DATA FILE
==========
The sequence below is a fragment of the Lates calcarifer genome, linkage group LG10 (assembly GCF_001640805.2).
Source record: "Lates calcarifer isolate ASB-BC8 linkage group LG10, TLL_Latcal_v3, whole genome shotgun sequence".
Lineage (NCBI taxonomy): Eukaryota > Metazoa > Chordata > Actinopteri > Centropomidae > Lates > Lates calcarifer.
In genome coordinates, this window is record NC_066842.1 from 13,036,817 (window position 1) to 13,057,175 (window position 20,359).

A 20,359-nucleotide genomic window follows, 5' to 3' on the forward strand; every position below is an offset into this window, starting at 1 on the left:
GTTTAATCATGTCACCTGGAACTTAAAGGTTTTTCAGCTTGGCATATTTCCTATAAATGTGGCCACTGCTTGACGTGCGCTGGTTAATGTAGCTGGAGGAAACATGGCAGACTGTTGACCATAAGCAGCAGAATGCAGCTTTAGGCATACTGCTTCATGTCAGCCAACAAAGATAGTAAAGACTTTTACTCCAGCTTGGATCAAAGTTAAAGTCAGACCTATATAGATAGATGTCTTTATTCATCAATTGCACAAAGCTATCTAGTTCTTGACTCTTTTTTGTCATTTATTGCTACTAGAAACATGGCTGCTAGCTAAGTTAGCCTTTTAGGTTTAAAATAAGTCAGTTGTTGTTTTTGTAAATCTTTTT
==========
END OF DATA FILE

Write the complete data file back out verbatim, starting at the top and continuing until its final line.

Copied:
The sequence below is a fragment of the Lates calcarifer genome, linkage group LG10 (assembly GCF_001640805.2).
Source record: "Lates calcarifer isolate ASB-BC8 linkage group LG10, TLL_Latcal_v3, whole genome shotgun sequence".
Lineage (NCBI taxonomy): Eukaryota > Metazoa > Chordata > Actinopteri > Centropomidae > Lates > Lates calcarifer.
In genome coordinates, this window is record NC_066842.1 from 13,036,817 (window position 1) to 13,057,175 (window position 20,359).

A 20,359-nucleotide genomic window follows, 5' to 3' on the forward strand; every position below is an offset into this window, starting at 1 on the left:
GTTTAATCATGTCACCTGGAACTTAAAGGTTTTTCAGCTTGGCATATTTCCTATAAATGTGGCCACTGCTTGACGTGCGCTGGTTAATGTAGCTGGAGGAAACATGGCAGACTGTTGACCATAAGCAGCAGAATGCAGCTTTAGGCATACTGCTTCATGTCAGCCAACAAAGATAGTAAAGACTTTTACTCCAGCTTGGATCAAAGTTAAAGTCAGACCTATATAGATAGATGTCTTTATTCATCAATTGCACAAAGCTATCTAGTTCTTGACTCTTTTTTGTCATTTATTGCTACTAGAAACATGGCTGCTAGCTAAGTTAGCCTTTTAGGTTTAAAATAAGTCAGTTGTTGTTTTTGTAAATCTTTTT